Joel: And Indeed's okay with that, I think.
Chad: Oh, they're fine with it, yeah.
Joel: I think that's their preference.
Chad: Yeah, I think they're incredibly smart for doing that and if you're out there using them and just lapping it up, you're probably the dumb one.
Joel: Of course, in this case, the first hit is not free, it's about $2,000.
Chad: It's not free, yeah. Shout out to Henrik Christiansen, so this dude sees on Twitter that we're coming to Sweden, said hey, come on over to Copenhagen. He didn't know we were already going to be there, so he takes us to dinner at this place called War Pigs, which is amazing. The thing he didn't know ...
Joel: Now, when you say "us" it's you and your wife.
Chad: Julie, my other half, right yeah.
Joel: [crosstalk 00:07:38] ... in this whatsoever.
Chad: It's because you didn't show up.
Joel: Yeah, I know.
Chad: That's what happens when you don't come. So Julie and I go and here's this collaboration with Three Floyd's Brewery that is an Indiana company. I come all the way to fucking ...
Joel: Yeah, Munster, Indiana.
Chad: Yeah, Munster.
Joel: If I'm not mistaken.
Chad: I fly all the way to fucking Copenhagen and they're like this is the best beer, you can't imagine how great ... yeah, no it is the best beer. You know why? It's fucking Indiana beer.
Joel: That is a bizarre discovery.
Chad: It is awesome, though. It was awesome.
Joel: The beers we've had you can't get in the U.S. outside of Carlberg, which is not Swedish.
Joel: So, if you follow me on Instagram, I'll be posting my beer tour from Sweden here.
Chad: Beer tour, but Henrik also the next morning got up and took me on that 5K run around Christiana, which is that free town that we talked about.
Joel: Did you say torture or tour? Because 5K sounds a little torturous to me.
Chad: He slowed it down for me, that was nice. But yeah, we went through around Christiana, which is the free town where you pretty much can go get high and do all your stuff.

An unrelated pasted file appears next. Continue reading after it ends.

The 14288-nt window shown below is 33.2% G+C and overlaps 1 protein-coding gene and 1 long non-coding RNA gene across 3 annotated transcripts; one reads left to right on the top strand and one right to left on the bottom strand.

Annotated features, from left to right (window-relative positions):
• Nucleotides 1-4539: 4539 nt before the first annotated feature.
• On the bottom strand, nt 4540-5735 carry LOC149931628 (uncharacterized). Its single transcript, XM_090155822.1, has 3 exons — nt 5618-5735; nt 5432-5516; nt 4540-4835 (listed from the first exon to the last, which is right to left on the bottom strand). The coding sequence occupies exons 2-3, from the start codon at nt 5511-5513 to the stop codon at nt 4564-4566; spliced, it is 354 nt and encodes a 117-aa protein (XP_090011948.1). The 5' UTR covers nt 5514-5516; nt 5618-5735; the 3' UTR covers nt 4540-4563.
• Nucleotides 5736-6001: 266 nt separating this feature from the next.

Joel: The Thunderdome of Copenhagen, apparently.
Chad: Yes exactly, exactly.
Joel: Minus the death.
Chad: Thanks a lot, Henrik. Appreciate it. Love that you took me to a place that had amazing beer and a run the next morning. He planned that shit.
Joel: Did you mention his company?
Chad: Yeah, he's the CEO of Job Safari.
Joel: All right, give him a little shoutout, a little love.
Chad: Also the COO of Job Index, still affiliated with ...
Joel: Where are we going soon?
Chad: Where are we going? We're going to Recruiter Nation Live in San Francisco.
Joel: And if you look at the lineup, it's a home run.
Chad: In the Bay Area, I mean you've got to do it.
Chad: And we've got TA Tech and you know what that means.
Joel: Death match, baby.
Chad: Death match.
Joel: Full roster.
Chad: In Austin.
Joel: Who's joining us this year?
Chad: Who is joining us this year? We have Job.com ...
Joel: Asses First.
Chad: Asses First, my favorite company.
Joel: And Pez Candy.
Joel: What is your favorite Pez head?
Chad: I don't know, I had so many of them when I was little.
Joel: That's a tough one.
Chad: Yeah, I loved the new ...
Joel: I'm going to go with the Flintstones.
Chad: The Flintstones, Barney or ... ?
Joel: Barney, Fred.
Joel: I guess Fred would be my favorite.
Chad: Like the family? Okay, okay.
Joel: Yeah, so I'm going to go with the Flintstones. It's kind of an old school.
Chad: Mine was always a Marvel kind of like the Hulk.
Joel: Thor, Hulk, yeah.
Chad: Yeah, the Hulk, Spider-Man, that kind of stuff.
Joel: It's endless, the magic never stops with Pez.
Chad: Dude, it's amazing. So smart. Smart marketing. I just don't know why they don't do them as much anymore.
Joel: HR Tech, we're getting into November. I guess we could get it October 1. We got Unleash in Paris.
Chad: We do, I think yeah HR Tech's first.
Joel: Is that in October or November?
Chad: HR Tech is in ...
Joel: It is October.
Chad: October, early October.
Joel: You're right, okay.
Chad: Or mid-October.
Joel: My bad.
Chad: HR Tech going to Vegas, they're letting us in.
Joel: Viva Las Vegas.
Chad: As a matter of fact, not just letting us in, we're going to be on stage
Joel: Viva Las Vegas. Twice?
Joel: They went from banning us to giving us two show spots, I love it.
Chad: Yeah no, I love that stuff.
Joel: Spreading the love.
Chad: We'll be clad in Shaker Recruitment Marketing gear, I'm sure. Still waiting on the sizing for my Shaker Recruitment Marketing suit.
Joel: Three-piece suits.
Joel: With the Chicago Cubs lining. I think that's going to be in there.
Chad: And your tuxedo t-shirt. So yeah, that and then, we go to Unleash, which is in Paris.
Joel: The trip is sponsored by SmashFly?
Chad: Smash Fly.
Joel: Yeah. Trip powered by SmashFly.
Chad: Trip's powered by SmashFly. HRTech powered by JobCase.
Joel: Love it.
Chad: Don't forget about JobCase. Fred Goff and the kids over there.
Joel: LinkedIn for those who aren't on LinkedIn.
Chad: Yes, for the 70 percent of people who are not on LinkedIn, JobCase. That's your play. That's their new slogan.